Gough Whitlam memorial: The music

admin | 杭州桑拿
4 Dec 2018

Australian actress Cate Blanchett speaks at the memorial service for former Australian prime minister Gough Whitlam at Sydney Town Hall. Australian actress Cate Blanchett speaks at the memorial service for former Australian prime minister Gough Whitlam at Sydney Town Hall.
杭州桑拿按摩

Australian actress Cate Blanchett speaks at the memorial service for former Australian prime minister Gough Whitlam at Sydney Town Hall.

Australian actress Cate Blanchett speaks at the memorial service for former Australian prime minister Gough Whitlam at Sydney Town Hall.

Wir setzeuns mit tranen nieder, Final chorus from St Matthew’s Passion 1727 JS Bach

Bach’s Passion recounts the final events leading up to the crucifixion of Jesus. The final chorus, “we sit down in tears”, is sung by the two choirs almost entirely in unison. United in grief the two choirs continue to the end, the final words, “Highly contented, there the eyes fall asleep.”

Va Pensioro, “Chorus of the Hebrew slaves” from Nabucco 1842 Giusseppe Verdi

Va, pensiero, known as Verdi’s “Jewish” work of art, became the theme song of Garibaldi’s followers during the Risorgimento – the uprising to unite Italy. It is understood Gough Whitlam chose the revolutionary song for the expression it gave to the Italian people’s aspirations for liberty and self-government.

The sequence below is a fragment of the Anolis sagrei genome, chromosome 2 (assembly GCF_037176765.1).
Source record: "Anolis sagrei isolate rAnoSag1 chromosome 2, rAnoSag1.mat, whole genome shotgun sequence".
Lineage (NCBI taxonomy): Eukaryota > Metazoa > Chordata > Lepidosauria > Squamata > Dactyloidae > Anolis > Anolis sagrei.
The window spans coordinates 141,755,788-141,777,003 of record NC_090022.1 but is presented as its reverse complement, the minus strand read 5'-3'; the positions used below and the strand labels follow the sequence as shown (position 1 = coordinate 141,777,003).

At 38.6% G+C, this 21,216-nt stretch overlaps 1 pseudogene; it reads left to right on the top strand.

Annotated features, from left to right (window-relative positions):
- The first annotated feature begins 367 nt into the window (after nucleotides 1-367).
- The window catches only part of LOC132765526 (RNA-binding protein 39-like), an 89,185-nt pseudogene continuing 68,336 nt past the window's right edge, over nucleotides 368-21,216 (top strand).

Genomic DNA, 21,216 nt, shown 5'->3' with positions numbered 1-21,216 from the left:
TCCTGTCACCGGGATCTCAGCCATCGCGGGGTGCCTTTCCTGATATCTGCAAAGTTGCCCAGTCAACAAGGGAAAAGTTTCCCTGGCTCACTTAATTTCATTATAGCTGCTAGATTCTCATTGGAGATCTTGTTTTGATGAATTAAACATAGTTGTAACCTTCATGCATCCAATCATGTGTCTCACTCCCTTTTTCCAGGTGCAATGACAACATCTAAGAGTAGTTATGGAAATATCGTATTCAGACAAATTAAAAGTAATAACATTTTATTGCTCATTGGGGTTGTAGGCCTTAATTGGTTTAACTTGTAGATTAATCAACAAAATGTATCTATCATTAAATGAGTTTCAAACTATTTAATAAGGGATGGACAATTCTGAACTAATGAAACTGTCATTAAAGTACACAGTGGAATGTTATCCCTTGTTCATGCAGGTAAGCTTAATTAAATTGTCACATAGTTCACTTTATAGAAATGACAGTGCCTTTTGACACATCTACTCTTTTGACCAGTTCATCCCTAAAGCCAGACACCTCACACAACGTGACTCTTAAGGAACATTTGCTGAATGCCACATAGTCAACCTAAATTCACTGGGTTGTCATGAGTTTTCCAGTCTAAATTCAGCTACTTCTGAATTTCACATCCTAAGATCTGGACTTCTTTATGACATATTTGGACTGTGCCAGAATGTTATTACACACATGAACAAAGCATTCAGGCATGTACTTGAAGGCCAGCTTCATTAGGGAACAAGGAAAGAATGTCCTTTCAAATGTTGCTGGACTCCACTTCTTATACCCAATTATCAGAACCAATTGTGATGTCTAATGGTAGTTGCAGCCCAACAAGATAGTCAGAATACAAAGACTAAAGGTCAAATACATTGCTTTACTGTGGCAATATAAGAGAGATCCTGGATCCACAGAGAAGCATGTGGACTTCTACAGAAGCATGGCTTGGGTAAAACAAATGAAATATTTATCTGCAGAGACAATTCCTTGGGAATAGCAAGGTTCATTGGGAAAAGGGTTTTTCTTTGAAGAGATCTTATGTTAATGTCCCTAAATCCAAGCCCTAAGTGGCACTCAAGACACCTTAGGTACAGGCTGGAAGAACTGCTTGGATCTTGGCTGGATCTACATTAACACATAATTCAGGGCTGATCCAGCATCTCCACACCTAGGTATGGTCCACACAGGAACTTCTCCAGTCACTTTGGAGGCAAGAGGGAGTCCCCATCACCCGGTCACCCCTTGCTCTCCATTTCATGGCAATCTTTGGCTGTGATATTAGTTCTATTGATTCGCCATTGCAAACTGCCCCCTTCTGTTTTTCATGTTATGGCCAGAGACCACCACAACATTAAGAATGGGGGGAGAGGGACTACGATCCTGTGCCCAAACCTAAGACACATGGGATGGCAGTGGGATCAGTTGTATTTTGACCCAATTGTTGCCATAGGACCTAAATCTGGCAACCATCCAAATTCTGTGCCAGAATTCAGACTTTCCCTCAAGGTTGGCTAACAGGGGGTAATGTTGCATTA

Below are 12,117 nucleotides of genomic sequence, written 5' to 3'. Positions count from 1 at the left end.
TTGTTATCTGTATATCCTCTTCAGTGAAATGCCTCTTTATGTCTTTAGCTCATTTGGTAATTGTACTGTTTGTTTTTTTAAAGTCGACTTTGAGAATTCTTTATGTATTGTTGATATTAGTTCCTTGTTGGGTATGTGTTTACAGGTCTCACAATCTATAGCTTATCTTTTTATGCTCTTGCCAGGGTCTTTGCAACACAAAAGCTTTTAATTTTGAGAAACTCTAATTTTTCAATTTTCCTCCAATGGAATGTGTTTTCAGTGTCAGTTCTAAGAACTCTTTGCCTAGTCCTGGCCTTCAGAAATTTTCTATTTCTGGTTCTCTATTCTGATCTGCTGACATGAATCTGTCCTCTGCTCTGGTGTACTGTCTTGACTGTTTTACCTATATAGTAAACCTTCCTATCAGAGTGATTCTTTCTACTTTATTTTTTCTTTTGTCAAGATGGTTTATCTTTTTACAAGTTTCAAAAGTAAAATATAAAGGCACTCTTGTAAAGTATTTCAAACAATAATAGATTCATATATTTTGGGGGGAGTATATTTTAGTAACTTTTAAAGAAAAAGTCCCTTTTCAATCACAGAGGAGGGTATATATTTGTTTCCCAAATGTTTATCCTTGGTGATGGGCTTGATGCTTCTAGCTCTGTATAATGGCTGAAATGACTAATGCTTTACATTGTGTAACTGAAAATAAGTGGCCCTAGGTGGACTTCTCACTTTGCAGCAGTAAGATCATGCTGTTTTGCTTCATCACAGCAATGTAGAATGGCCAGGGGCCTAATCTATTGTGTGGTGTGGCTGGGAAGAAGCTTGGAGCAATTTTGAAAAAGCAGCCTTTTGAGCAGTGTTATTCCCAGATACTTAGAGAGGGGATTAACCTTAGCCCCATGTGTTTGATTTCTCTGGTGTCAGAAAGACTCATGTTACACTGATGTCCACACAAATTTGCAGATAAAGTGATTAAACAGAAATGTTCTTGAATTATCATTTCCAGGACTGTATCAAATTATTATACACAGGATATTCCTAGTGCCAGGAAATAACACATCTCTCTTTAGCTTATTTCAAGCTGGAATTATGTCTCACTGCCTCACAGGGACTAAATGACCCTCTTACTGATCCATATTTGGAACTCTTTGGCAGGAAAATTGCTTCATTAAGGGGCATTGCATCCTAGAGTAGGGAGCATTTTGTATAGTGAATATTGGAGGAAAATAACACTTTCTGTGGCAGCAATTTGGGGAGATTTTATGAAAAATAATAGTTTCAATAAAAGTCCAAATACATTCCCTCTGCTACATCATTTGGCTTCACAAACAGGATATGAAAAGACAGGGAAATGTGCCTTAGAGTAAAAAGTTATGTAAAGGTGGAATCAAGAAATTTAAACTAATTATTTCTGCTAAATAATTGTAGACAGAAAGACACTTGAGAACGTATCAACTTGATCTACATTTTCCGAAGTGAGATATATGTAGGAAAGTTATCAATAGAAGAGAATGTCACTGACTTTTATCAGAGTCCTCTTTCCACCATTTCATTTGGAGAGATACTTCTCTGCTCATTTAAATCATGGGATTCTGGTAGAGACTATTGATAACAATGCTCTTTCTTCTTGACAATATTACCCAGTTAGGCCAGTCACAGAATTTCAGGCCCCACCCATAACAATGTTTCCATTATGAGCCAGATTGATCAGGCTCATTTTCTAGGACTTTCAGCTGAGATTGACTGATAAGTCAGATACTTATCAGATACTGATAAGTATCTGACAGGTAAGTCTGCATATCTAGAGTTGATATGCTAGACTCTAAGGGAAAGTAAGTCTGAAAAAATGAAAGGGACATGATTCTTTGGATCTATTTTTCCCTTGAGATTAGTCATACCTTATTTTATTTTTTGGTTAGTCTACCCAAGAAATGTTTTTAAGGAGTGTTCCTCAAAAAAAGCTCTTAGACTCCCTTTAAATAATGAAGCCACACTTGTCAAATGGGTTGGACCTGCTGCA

From Little Things Big Things Grow 1991  Paul Kelly and Kev Carmody

No song seems more fitting for the former prime minister than Kelly and Carmody’s anthem for Indigenous Australia. It is based on the trials of Vincent Lingiari and the Gurindji strike, culminating in the Aboriginal Land Rights Act, one of Gough Whitlam’s most noble achievements.

Un Bal, Symphonie Fantastique, Op. 14 1830  Hector Berlioz

This immense work tells the story of an artist in despair over a “hopeless love.”  It is credited for creating a sound that is considered entirely Berlioz’s own. Un bal, the second movement, is a waltz in rondo form and it attempts to depict the affections of a young man.

Jerusalem – Hubert Parry 1916

Parry’s choral work put music to William Blake’s 1804 poem “And did those feet in ancient time.” The text was inspired by the apocryphal story of Jesus’ journey to England. When put to the music of Parry it became the progressive anthem for the suffragette movement.

 

Comments are closed.